Flash Metal Suicide: The Nymphs
This week: the debut album from a band remembered for all the wrong reasons
“I'm damned, I'm damned, and I'm so, so sad” - Sad and Damned
I've been reading the KLF book (Chaos Magic Music Money) all week, and here's the thing: you never know what you're gonna be remembered for, especially if you come unglued while wading in the snake-infested waters of the music industry. Realistically, what we should remember about the KLF is the remarkable rock'n'roll swindle they pulled. On a hunch, after hearing some early hip-hop, they thew some samples together and wrote two or three songs, all of 'em cracking the UK top ten. Somehow or another, they managed to rewrite and remix those three songs into about seventeen albums, emptying many punter pockets in the process. And one of the songs was about Doctor Who, for chrissakes. I mean, the balls on those two. But what most people remember about the KLF is that in 1994, they were stupid/crazy enough to take their last million bucks and literally burn it.
They still don't know why they did it. The band was over by then, nobody was even paying attention. They could've just trotted out special editions of 3 AM Eternal every few years and spent the rest of their lives in some villa somewhere. But instead, they decided to make some kinda statement about how worthless money is. But it's only worthless to dopes with enough of it to burn. The rest of us have to keep getting up at 7 AM and trudging to the shit factory if we wanna eat today. So what I'm saying is, the KLF really fuckin' blew it.
It's the same trip with the Nymphs, basically. One screwy moment, encased in amber forever. I'm not saying you shouldn't remember the Nymphs – the opposite really, I'm telling you how ridiculously vital they were – but what I am saying is that if most people remember them at all, it's because of that one time their singer, Inger Lorre, pissed on Tom Zutaut's desk in the Geffen offices. You remember him, he's the A&R guy who's always taking credit for signing GN'R. Which is fine, but fast-forward a couple years and he had Jersey transplants The Nymphs locked-down in Hollywood, postponing the release of their debut album for months and months and attempting to coerce their glamorous lead singer to dump her scruffy bandmates and go solo. So, you know, eventually she couldn't take it anymore, and one sunny afternoon in 1991, she walked into his office, pulled down her fishnets, and peed on his desk.
The album did eventually get released, but clearly, things were tense between the Nymphs and the label and a year later, in a bizarre twist of fate, the rest of the band fired Inger. And that was the end of The Nymphs. I'm just a lowly rock journalist so I'm not gonna wade into gender politics here, but I contend that if, say, Axl Rose or Kurt Cobain pulled that urinary trick, it would be at the number one spot in every “All-time Bad-ass Rock Star Moves” list. But because she was a woman, essentially Inger got a rep as being highly unstable. Hell, she even quit drinking and years later apologized to that creep. Did Ozzy ever apologize to all the A&R hacks he pissed on? And the worst part of it all is, that became the band's legacy. A piss-stained desk. When really, it should be the astounding, enthralling, frightening, and empowering album they made.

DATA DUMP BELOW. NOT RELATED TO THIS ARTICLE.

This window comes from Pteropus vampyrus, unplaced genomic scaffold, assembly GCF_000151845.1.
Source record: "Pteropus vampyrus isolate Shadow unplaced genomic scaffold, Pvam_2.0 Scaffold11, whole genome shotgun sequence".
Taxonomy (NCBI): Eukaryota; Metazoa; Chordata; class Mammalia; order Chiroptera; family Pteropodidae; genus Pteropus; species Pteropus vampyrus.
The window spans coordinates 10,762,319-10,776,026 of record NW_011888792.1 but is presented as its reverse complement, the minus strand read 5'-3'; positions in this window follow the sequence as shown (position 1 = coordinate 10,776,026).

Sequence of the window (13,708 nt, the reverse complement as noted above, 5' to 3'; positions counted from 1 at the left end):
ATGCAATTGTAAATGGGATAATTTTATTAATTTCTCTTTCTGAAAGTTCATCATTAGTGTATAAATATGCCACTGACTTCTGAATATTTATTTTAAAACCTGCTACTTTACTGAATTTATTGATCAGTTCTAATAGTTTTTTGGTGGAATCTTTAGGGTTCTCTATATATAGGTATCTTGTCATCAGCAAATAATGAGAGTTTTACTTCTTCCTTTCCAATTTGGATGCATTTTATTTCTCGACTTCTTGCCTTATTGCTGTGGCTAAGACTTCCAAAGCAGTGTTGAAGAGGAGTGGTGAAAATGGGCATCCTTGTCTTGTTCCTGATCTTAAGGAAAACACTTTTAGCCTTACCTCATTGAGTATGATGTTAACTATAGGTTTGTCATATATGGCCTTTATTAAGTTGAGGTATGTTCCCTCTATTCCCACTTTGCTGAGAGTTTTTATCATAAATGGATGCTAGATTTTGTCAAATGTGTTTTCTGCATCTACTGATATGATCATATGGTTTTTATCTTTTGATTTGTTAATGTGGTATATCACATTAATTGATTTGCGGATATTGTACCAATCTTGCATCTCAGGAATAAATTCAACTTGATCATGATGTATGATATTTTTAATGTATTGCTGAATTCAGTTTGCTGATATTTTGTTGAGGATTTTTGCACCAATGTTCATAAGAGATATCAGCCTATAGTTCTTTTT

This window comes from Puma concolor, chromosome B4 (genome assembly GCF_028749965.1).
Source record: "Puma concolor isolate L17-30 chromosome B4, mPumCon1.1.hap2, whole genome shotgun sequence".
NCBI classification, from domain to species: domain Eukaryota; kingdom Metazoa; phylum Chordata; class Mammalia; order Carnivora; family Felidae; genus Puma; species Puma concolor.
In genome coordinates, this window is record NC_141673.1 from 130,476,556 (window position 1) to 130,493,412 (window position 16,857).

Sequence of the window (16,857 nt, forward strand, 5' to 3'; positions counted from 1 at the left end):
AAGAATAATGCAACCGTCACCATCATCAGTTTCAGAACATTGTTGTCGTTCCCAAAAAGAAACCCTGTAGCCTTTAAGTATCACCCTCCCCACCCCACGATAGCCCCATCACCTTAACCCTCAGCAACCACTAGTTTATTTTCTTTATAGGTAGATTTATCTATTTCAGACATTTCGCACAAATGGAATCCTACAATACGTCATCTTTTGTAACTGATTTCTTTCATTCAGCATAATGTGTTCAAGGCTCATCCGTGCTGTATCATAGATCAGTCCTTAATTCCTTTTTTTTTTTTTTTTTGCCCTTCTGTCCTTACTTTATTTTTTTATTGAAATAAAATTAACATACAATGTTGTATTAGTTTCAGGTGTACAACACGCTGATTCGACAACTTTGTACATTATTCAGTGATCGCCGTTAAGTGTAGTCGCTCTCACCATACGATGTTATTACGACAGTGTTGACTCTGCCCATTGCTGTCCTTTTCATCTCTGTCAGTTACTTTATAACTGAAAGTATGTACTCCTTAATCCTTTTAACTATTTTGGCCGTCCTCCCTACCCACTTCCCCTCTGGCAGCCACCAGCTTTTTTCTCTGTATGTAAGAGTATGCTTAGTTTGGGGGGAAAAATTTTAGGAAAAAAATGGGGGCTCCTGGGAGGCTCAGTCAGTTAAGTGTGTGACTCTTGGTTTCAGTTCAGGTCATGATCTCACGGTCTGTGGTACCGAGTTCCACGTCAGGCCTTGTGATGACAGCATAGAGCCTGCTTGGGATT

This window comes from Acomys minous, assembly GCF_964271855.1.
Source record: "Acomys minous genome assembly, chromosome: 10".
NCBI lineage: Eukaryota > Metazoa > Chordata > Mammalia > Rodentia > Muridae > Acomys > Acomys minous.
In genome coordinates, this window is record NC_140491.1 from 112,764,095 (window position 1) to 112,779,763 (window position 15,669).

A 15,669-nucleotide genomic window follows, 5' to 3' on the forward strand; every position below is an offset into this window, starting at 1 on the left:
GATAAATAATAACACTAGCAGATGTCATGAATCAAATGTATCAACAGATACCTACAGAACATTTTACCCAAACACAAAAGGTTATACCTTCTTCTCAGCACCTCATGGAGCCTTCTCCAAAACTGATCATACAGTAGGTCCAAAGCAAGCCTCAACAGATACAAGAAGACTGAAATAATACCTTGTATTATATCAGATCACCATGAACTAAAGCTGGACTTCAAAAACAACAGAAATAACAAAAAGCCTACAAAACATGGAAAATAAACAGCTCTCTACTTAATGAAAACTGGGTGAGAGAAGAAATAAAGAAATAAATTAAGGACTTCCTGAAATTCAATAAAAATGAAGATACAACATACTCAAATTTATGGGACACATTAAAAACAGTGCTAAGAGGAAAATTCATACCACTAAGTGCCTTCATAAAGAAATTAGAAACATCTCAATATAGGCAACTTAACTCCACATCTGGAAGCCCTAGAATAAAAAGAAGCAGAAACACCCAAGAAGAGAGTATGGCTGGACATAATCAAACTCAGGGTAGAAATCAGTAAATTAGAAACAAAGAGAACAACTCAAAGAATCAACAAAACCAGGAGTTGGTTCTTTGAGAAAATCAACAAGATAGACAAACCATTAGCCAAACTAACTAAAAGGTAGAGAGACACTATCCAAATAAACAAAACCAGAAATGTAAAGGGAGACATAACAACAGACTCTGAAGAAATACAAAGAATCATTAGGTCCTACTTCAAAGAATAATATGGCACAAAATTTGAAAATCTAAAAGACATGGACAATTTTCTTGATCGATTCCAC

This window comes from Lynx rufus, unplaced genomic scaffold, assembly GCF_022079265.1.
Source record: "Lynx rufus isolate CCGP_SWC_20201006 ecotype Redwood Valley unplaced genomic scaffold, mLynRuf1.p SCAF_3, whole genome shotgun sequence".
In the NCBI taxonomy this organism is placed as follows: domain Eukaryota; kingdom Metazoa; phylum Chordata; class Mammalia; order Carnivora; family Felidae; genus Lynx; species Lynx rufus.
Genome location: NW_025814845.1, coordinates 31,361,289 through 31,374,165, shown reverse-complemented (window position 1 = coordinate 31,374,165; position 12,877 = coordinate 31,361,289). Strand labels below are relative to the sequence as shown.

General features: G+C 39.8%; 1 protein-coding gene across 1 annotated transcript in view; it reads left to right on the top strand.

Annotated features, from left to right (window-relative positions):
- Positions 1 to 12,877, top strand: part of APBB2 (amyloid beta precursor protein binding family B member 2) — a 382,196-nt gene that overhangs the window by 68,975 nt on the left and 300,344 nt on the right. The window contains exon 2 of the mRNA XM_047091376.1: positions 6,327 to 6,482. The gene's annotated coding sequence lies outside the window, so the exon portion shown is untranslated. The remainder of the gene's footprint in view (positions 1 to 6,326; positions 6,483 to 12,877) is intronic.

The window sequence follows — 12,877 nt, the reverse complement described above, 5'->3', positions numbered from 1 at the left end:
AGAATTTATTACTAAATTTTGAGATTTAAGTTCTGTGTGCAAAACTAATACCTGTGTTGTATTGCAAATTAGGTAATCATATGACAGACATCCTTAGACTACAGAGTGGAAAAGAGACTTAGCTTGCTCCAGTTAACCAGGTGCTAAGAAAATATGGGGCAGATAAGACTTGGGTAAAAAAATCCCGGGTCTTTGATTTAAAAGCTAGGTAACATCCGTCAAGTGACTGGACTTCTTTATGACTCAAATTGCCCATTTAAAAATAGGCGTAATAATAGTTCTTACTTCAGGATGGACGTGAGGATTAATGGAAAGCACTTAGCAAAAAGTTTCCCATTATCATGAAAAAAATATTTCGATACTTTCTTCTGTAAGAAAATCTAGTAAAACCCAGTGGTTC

There is no greater snapshot of the 1990s than The Nymphs album, and really, the 90s hadn't even started yet. They were way ahead of the curve on the whole misery-core wave that infected alt-rock for the next half a dozen years. And it wasn't a pose, either. This was genuine despair wrapped up in a delicious glam-grunge cocktail. The songs on this album are barely even songs, really, at least not in the verse-chorus-verse-chorus bullshit paradigm pop music had been operating on for forty years. These were swirling death-dirges played on glittery T Rex guitars, sung by a woman who looked like a movie star but felt like a monster.
The glam-goth-grunge roar of the guitars were clearly aiming for the back rows of the arena, and by any metric, the album sounds huge, a towering mountain of sound and fury, but its Lorre's vocals that mesmerise, a howl of pure anguish, the sound of a woman staring into the abyss and realising it was staring right back at her. While Guns N' Roses – realistically the only real competition the Nymphs would've ever had – spent 1991 trying to sell the public on self-referential spoiled rock star garbage like Back off Bitch and Get In the Ring, The Nymphs offered the dire, unfettered truth about rock n' roll in songs like Just One Happy Day (“There's a coin in the fountain but it's way too deep for me”) and Death of a Scenester (“Your Velvet Underground records won't help, THEY WON'T HELP”). More than a mere album, The Nymphs is a fully immersive sensory experience. It's like taking all the pills in the cabinet at once, or maybe just not taking any of your pills at all and seeing what happens. It's hell with the lid off, and it's utterly fucking gorgeous. And it's also true, every bitter word.
But, you know, Inger's the crazy one, right?
Anyway, forget all the antics, and just listen to the record. It's amazing.
PS: Inger's got a new band called Chiefs of Infinity. They're not any happier than The Nymphs were.
Next week: Back to some wack spandex band, surely.